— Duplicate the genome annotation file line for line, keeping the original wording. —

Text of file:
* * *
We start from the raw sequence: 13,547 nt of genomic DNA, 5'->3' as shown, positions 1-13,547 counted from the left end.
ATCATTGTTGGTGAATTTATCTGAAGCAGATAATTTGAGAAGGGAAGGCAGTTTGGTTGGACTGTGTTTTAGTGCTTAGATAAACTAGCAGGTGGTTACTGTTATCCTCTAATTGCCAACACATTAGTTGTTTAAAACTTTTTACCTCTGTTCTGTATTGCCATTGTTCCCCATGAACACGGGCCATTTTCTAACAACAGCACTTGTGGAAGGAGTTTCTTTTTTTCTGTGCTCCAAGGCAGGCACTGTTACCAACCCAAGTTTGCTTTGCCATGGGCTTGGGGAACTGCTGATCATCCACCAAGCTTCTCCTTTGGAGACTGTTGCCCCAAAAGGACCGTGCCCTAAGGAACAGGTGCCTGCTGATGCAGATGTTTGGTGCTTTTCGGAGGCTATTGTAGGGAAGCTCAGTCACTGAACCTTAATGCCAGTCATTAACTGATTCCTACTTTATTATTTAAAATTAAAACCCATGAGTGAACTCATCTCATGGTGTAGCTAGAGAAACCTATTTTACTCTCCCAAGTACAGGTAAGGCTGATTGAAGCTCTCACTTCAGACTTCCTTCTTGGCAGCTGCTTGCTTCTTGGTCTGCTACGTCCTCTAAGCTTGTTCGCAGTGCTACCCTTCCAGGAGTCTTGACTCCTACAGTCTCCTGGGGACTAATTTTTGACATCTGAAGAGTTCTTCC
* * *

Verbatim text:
We start from the raw sequence: 13,547 nt of genomic DNA, 5'->3' as shown, positions 1-13,547 counted from the left end.
ATCATTGTTGGTGAATTTATCTGAAGCAGATAATTTGAGAAGGGAAGGCAGTTTGGTTGGACTGTGTTTTAGTGCTTAGATAAACTAGCAGGTGGTTACTGTTATCCTCTAATTGCCAACACATTAGTTGTTTAAAACTTTTTACCTCTGTTCTGTATTGCCATTGTTCCCCATGAACACGGGCCATTTTCTAACAACAGCACTTGTGGAAGGAGTTTCTTTTTTTCTGTGCTCCAAGGCAGGCACTGTTACCAACCCAAGTTTGCTTTGCCATGGGCTTGGGGAACTGCTGATCATCCACCAAGCTTCTCCTTTGGAGACTGTTGCCCCAAAAGGACCGTGCCCTAAGGAACAGGTGCCTGCTGATGCAGATGTTTGGTGCTTTTCGGAGGCTATTGTAGGGAAGCTCAGTCACTGAACCTTAATGCCAGTCATTAACTGATTCCTACTTTATTATTTAAAATTAAAACCCATGAGTGAACTCATCTCATGGTGTAGCTAGAGAAACCTATTTTACTCTCCCAAGTACAGGTAAGGCTGATTGAAGCTCTCACTTCAGACTTCCTTCTTGGCAGCTGCTTGCTTCTTGGTCTGCTACGTCCTCTAAGCTTGTTCGCAGTGCTACCCTTCCAGGAGTCTTGACTCCTACAGTCTCCTGGGGACTAATTTTTGACATCTGAAGAGTTCTTCC